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Technical Formatting Syntax

NOTICE

The following formatting codes and examples are for reference only and normally not needed unless there is some "very" strange data that needs to be formatted. Normally everything can be done from the Cartographer user interface using the standard set or functions and formatting options without the need to specify your own custom format. This is a in progress document...

Number/Currency Formatting

Symbol Location Localized? Meaning
0 Number Yes Digit
# Number Yes Digit, zero shows as absent
. Number Yes Decimal separator or monetary decimal separator
- Number Yes Minus sign
, Number Yes Grouping separator
E Number Yes Separates mantissa and exponent in scientific notation. Need not be quoted in prefix or suffix.
; Subpattern boundary Yes Separates positive and negative subpatterns
% Prefix or suffix Yes Multiply by 100 and show as percentage
\u2030 Prefix or suffix Yes Multiply by 1000 and show as per mille value
¤ (\u00A4) Prefix or suffix No Currency sign, replaced by currency symbol. If doubled, replaced by international currency symbol. If present in a pattern, the monetary decimal separator is used instead of the decimal separator.
' Prefix or suffix No Used to quote special characters in a prefix or suffix, for example, "'#'#" formats 123 to "#123". To create a single quote itself, use two in a row: "# o''clock".

Examples

Format "0.00######"; The # means a digit should be displayed there except for trailing zeros. ... The number of decimal places in the formatted string will not exceed the total number of 0 s and # s after the dot, so in this example the digits after the 8th decimal place will be truncated.

Number Format Pattern Syntax

You can design your own format patterns for numbers by following the rules specified by the following BNF diagram:

pattern    := subpattern{;subpattern}
subpattern := {prefix}integer{.fraction}{suffix}
prefix     := '\\u0000'..'\\uFFFD' - specialCharacters
suffix     := '\\u0000'..'\\uFFFD' - specialCharacters
integer    := '#'* '0'* '0'
fraction   := '0'* '#'*

The notation used in the preceding diagram is explained in the following table:

Notation Description
X* 0 or more instances of X
(X | Y) either X or Y
X..Y any character from X up to Y, inclusive
S - T characters in S, except those in T
{X} X is optional

In the preceding BNF diagram, the first subpattern specifies the format for positive numbers. The second subpattern, which is optional, specifies the format for negative numbers.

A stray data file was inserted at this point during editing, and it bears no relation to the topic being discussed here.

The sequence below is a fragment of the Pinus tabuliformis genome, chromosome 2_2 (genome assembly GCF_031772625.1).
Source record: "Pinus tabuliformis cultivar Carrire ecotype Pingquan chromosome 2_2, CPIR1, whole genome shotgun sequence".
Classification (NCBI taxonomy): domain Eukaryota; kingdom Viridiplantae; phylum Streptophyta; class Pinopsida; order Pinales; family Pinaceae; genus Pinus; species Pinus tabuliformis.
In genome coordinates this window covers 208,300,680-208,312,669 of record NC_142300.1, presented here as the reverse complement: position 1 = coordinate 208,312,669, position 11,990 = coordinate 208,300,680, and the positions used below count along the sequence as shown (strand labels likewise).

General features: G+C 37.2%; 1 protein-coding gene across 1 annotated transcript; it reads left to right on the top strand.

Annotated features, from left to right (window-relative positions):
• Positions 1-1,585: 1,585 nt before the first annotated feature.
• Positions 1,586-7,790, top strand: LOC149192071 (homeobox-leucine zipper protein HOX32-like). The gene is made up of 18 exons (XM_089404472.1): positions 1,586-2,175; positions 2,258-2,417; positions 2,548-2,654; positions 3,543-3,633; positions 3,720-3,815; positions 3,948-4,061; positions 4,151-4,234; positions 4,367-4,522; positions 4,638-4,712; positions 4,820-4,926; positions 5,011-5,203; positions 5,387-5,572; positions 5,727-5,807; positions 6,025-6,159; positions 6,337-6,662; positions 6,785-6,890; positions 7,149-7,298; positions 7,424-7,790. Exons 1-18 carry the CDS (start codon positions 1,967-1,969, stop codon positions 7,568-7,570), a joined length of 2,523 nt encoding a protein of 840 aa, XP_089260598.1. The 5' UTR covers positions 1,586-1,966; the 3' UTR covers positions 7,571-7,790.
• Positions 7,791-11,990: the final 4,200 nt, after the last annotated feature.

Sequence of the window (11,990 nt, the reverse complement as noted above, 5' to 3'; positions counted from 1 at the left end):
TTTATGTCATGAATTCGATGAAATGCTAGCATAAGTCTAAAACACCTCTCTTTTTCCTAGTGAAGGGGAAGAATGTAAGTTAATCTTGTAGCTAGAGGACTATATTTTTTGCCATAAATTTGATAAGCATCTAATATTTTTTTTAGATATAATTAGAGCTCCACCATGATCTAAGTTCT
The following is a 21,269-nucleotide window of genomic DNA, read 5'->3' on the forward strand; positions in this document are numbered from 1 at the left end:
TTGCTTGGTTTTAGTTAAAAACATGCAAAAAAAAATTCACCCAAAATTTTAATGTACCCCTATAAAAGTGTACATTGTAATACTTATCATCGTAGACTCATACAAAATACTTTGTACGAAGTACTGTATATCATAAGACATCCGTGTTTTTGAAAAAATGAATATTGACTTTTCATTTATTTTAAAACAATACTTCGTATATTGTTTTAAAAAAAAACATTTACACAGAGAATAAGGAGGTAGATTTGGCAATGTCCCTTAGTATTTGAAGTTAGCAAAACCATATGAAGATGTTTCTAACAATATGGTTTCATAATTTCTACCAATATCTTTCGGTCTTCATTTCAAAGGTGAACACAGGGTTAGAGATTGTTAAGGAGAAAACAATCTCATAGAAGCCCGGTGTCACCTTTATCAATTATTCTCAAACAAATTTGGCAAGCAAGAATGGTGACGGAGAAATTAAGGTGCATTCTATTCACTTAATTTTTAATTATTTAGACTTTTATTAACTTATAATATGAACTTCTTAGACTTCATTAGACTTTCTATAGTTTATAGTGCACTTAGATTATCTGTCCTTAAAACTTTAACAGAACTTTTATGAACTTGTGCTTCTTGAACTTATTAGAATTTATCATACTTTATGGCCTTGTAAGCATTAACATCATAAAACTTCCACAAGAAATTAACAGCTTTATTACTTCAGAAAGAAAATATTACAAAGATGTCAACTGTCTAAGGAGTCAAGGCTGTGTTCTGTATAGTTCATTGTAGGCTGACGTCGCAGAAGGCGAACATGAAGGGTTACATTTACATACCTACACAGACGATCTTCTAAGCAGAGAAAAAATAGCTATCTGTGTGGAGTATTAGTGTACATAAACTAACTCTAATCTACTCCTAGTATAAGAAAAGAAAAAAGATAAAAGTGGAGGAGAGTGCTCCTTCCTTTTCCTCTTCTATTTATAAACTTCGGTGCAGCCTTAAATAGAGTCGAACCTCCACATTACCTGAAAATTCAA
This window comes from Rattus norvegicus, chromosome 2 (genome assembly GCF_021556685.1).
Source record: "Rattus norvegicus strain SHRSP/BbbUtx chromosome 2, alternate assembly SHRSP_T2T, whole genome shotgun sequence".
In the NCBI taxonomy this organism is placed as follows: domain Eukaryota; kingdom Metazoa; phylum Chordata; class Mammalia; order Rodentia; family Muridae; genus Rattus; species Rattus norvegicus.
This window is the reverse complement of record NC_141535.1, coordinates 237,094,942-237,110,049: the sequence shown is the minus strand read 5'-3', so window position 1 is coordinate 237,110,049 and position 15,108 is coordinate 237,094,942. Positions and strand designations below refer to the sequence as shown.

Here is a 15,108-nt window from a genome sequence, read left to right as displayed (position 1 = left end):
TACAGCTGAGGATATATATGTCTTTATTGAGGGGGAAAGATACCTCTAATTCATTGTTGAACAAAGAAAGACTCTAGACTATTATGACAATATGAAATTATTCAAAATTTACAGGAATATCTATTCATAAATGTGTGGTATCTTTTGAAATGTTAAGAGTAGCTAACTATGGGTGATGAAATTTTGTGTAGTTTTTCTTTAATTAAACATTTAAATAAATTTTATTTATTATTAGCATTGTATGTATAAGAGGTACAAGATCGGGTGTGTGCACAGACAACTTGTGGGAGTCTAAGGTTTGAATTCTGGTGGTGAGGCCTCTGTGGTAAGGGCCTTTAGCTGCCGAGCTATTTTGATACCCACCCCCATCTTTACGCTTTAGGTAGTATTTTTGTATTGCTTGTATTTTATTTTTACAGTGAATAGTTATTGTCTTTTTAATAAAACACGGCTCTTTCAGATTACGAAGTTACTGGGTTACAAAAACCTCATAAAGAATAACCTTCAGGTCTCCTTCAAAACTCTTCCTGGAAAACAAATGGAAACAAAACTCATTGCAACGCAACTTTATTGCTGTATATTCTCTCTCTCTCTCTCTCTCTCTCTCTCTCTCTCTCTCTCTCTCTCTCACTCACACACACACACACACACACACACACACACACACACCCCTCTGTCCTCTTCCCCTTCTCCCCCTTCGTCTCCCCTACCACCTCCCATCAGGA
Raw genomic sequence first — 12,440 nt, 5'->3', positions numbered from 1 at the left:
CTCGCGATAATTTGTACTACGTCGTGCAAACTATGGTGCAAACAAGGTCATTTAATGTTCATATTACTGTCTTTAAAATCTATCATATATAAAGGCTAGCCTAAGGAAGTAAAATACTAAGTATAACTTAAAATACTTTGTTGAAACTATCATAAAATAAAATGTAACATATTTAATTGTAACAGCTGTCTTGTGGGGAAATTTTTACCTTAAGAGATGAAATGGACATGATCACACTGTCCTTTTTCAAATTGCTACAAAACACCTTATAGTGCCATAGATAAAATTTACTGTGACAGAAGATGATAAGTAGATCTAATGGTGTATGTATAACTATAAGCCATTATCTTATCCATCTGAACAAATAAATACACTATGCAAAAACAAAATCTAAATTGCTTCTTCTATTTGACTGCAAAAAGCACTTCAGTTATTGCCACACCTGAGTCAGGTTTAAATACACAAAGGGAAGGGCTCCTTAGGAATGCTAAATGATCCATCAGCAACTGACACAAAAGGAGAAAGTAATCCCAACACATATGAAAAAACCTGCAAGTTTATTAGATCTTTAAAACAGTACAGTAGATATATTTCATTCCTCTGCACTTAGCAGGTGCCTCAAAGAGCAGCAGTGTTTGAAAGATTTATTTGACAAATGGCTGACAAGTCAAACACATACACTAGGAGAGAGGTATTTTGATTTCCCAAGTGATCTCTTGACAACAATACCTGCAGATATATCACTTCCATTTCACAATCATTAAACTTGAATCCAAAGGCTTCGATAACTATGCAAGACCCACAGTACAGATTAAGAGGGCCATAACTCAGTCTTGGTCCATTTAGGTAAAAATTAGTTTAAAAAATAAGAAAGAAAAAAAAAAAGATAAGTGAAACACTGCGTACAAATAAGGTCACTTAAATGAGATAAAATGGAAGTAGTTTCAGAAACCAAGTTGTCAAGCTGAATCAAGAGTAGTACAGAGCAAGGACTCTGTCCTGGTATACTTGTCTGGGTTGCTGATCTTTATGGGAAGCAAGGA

Although not noted in the BNF diagram, a comma may appear within the integer portion.

Within the subpatterns, you specify formatting with special symbols. These symbols are described in the following table:

Symbol Description
0 a digit
# a digit, zero shows as absent
. placeholder for decimal separator
, placeholder for grouping separator
E separates mantissa and exponent for exponential formats
; separates formats
- default negative prefix
% multiply by 100 and show as percentage
? multiply by 1000 and show as per mille
¤ currency sign; replaced by currency symbol; if doubled, replaced by international currency symbol; if present in a pattern, the monetary decimal separator is used instead of the decimal separator
X any other characters can be used in the prefix or suffix
' used to quote special characters in a prefix or suffix

The output for the preceding lines of code is described in the following table. The value is the number, a double , that is to be formatted. The pattern is the String that specifies the formatting properties. The output, which is a String, represents the formatted number.

Output from DecimalFormatDemo Program
value pattern output Explanation
123456.789 ###,###.### 123,456.789 The pound sign (#) denotes a digit, the comma is a placeholder for the grouping separator, and the period is a placeholder for the decimal separator.
123456.789 ###.## 123456.79 The value has three digits to the right of the decimal point, but the pattern has only two. The format method handles this by rounding up.
123.78 000000.000 000123.780 The pattern specifies leading and trailing zeros, because the 0 character is used instead of the pound sign (#).
12345.67 $###,###.### $12,345.67 The first character in the pattern is the dollar sign ($). Note that it immediately precedes the leftmost digit in the formatted output.
12345.67 \u00A5###,###.### ¥12,345.67 The pattern specifies the currency sign for Japanese yen (¥) with the Unicode value 00A5.

Examples using STRING field type

System.out.format("%d%n", n);      //  -->  "461012"
System.out.format("%08d%n", n);    //  -->  "00461012"